Jerome Bettis coming up lame in advance of and doubtful for the regular-season opener constitutes a bump in the road much more than it does a major blow as far as the Steelers are concerned.
On the list of irreplaceable players, Bettis ranks well down the chart, Hall-of-Fame credentials and all.
If you're talking players the Steelers can least afford to lose, start with left offensive tackle Marvel Smith.
If Smith goes down for any length of time, it's a problem. Barrett Brooks is the only veteran backup available, and even the Steelers don't trust Brooks as a capable replacement beyond a quarter or two, or a game or two.
Right tackle Max Starks, likewise, is also relatively invaluable, even though Starks has yet to make his first NFL start. Rookie Trei Essex, the other backup at tackle, has potential but remains far enough away from realizing it that he won't dress on game day.
Left guard Alan Faneca also falls into the have-to-have-him category. Faneca is perhaps the best offensive lineman in the NFL (and might still be the long-term option at left tackle should Smith be lost for an extended stretch, as was the case in 2003).
On defense, linebacker James Farrior is a reigning All-Pro and strong safety Troy Polamalu is poised to become one. Both are three-down players and indispensable in whatever package the Steelers employ.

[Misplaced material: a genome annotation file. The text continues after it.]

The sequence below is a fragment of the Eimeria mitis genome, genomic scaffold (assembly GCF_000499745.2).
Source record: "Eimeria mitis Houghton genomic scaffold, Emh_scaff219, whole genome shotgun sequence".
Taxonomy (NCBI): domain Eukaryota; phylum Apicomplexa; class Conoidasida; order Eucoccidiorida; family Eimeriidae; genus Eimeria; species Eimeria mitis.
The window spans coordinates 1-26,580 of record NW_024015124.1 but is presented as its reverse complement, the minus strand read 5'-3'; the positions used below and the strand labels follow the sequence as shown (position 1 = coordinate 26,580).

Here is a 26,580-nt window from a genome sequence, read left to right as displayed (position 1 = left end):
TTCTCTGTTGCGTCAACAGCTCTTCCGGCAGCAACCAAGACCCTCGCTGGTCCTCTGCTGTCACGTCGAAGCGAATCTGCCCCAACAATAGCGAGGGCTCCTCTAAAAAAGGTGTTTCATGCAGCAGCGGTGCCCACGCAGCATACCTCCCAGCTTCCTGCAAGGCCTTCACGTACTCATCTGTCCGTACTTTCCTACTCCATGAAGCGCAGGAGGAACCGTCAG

At outside linebacker, the Steelers are already shy one starter, which means current first-teamers Clark Haggans and James Harrison are pivotal figures. As long as one of the big three at the position is injured, as Joey Porter currently is, the other two become guys the Steelers absolutely, positively have to have healthy.
Kicker Jeff Reed, based on the difference he can make, is also more essential than Bettis.
As for the running game, that'll live and die with the offensive line, as always.
The Steelers would have preferred that Bettis handle things until Duce Staley returned to full strength, but they'll still line up and run the ball on Sept. 11 against Tennessee.
If they're running "Fast" Willie Parker on first and second down and utilizing Verron Haynes on third down, so be it.
Parker could become this year's Ben Roethlisberger _ the best player at his position who only got a chance to play because injury forced him into the lineup.
The former rookie-free agent has a Roethlisberger-like upside.
"I'm not concerned," coach Bill Cowher said of potentially starting Parker. "I'm rather excited."
Should Parker fail to dazzle, someone else will have to (tight end Heath Miller, perhaps).
Either way, the Steelers weren't anticipating another 250 carries and 941 rushing yards from The Bus in the first place.
His injury is more a personal setback than a potentially devastating situation for the Steelers.